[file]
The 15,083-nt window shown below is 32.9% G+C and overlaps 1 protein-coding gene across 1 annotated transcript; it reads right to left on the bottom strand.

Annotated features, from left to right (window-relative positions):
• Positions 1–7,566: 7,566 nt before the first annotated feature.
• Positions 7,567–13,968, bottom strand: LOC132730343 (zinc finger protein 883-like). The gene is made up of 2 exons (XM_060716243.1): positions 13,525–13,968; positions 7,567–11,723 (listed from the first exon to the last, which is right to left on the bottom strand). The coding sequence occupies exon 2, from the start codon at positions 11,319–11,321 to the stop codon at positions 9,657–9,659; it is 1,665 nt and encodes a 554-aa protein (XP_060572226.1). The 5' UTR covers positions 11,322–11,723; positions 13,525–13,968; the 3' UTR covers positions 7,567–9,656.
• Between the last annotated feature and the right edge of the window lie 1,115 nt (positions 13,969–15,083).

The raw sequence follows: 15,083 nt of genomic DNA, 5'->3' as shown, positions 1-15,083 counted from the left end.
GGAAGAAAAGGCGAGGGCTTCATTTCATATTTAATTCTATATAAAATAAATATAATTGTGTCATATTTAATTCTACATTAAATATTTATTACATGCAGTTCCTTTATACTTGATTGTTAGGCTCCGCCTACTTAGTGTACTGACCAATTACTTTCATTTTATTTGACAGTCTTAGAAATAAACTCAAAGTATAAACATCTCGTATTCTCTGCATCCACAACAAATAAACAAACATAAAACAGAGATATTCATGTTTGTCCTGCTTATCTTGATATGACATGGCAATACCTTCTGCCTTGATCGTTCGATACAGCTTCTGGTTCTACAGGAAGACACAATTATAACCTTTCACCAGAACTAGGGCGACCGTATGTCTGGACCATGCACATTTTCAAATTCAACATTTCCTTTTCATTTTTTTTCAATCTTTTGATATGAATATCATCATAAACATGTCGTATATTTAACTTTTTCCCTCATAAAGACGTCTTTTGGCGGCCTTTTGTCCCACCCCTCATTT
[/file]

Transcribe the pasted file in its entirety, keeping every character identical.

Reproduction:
The 15,083-nt window shown below is 32.9% G+C and overlaps 1 protein-coding gene across 1 annotated transcript; it reads right to left on the bottom strand.

Annotated features, from left to right (window-relative positions):
• Positions 1–7,566: 7,566 nt before the first annotated feature.
• Positions 7,567–13,968, bottom strand: LOC132730343 (zinc finger protein 883-like). The gene is made up of 2 exons (XM_060716243.1): positions 13,525–13,968; positions 7,567–11,723 (listed from the first exon to the last, which is right to left on the bottom strand). The coding sequence occupies exon 2, from the start codon at positions 11,319–11,321 to the stop codon at positions 9,657–9,659; it is 1,665 nt and encodes a 554-aa protein (XP_060572226.1). The 5' UTR covers positions 11,322–11,723; positions 13,525–13,968; the 3' UTR covers positions 7,567–9,656.
• Between the last annotated feature and the right edge of the window lie 1,115 nt (positions 13,969–15,083).

The raw sequence follows: 15,083 nt of genomic DNA, 5'->3' as shown, positions 1-15,083 counted from the left end.
GGAAGAAAAGGCGAGGGCTTCATTTCATATTTAATTCTATATAAAATAAATATAATTGTGTCATATTTAATTCTACATTAAATATTTATTACATGCAGTTCCTTTATACTTGATTGTTAGGCTCCGCCTACTTAGTGTACTGACCAATTACTTTCATTTTATTTGACAGTCTTAGAAATAAACTCAAAGTATAAACATCTCGTATTCTCTGCATCCACAACAAATAAACAAACATAAAACAGAGATATTCATGTTTGTCCTGCTTATCTTGATATGACATGGCAATACCTTCTGCCTTGATCGTTCGATACAGCTTCTGGTTCTACAGGAAGACACAATTATAACCTTTCACCAGAACTAGGGCGACCGTATGTCTGGACCATGCACATTTTCAAATTCAACATTTCCTTTTCATTTTTTTTCAATCTTTTGATATGAATATCATCATAAACATGTCGTATATTTAACTTTTTCCCTCATAAAGACGTCTTTTGGCGGCCTTTTGTCCCACCCCTCATTT